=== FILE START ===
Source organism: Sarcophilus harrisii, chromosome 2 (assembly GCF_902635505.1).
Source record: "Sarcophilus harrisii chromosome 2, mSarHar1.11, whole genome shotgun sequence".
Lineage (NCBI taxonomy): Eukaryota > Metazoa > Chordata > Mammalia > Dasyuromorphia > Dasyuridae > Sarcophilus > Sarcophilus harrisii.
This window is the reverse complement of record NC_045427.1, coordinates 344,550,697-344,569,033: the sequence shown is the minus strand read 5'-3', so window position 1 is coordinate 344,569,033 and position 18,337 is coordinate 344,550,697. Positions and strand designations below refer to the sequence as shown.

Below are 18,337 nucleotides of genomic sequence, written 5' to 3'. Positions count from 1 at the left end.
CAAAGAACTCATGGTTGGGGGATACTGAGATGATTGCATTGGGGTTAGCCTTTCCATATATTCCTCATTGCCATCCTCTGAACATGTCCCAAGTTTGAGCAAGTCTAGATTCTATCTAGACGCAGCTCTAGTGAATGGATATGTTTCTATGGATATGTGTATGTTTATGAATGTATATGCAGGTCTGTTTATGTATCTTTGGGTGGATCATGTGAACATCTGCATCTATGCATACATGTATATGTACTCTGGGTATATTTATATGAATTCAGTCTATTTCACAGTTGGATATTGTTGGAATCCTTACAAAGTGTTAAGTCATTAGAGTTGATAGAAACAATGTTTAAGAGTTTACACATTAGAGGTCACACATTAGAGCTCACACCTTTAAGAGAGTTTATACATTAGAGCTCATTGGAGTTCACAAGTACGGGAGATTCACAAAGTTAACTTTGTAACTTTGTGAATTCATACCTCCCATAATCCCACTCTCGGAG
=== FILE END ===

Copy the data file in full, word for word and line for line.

Source organism: Sarcophilus harrisii, chromosome 2 (assembly GCF_902635505.1).
Source record: "Sarcophilus harrisii chromosome 2, mSarHar1.11, whole genome shotgun sequence".
Lineage (NCBI taxonomy): Eukaryota > Metazoa > Chordata > Mammalia > Dasyuromorphia > Dasyuridae > Sarcophilus > Sarcophilus harrisii.
This window is the reverse complement of record NC_045427.1, coordinates 344,550,697-344,569,033: the sequence shown is the minus strand read 5'-3', so window position 1 is coordinate 344,569,033 and position 18,337 is coordinate 344,550,697. Positions and strand designations below refer to the sequence as shown.

Below are 18,337 nucleotides of genomic sequence, written 5' to 3'. Positions count from 1 at the left end.
CAAAGAACTCATGGTTGGGGGATACTGAGATGATTGCATTGGGGTTAGCCTTTCCATATATTCCTCATTGCCATCCTCTGAACATGTCCCAAGTTTGAGCAAGTCTAGATTCTATCTAGACGCAGCTCTAGTGAATGGATATGTTTCTATGGATATGTGTATGTTTATGAATGTATATGCAGGTCTGTTTATGTATCTTTGGGTGGATCATGTGAACATCTGCATCTATGCATACATGTATATGTACTCTGGGTATATTTATATGAATTCAGTCTATTTCACAGTTGGATATTGTTGGAATCCTTACAAAGTGTTAAGTCATTAGAGTTGATAGAAACAATGTTTAAGAGTTTACACATTAGAGGTCACACATTAGAGCTCACACCTTTAAGAGAGTTTATACATTAGAGCTCATTGGAGTTCACAAGTACGGGAGATTCACAAAGTTAACTTTGTAACTTTGTGAATTCATACCTCCCATAATCCCACTCTCGGAG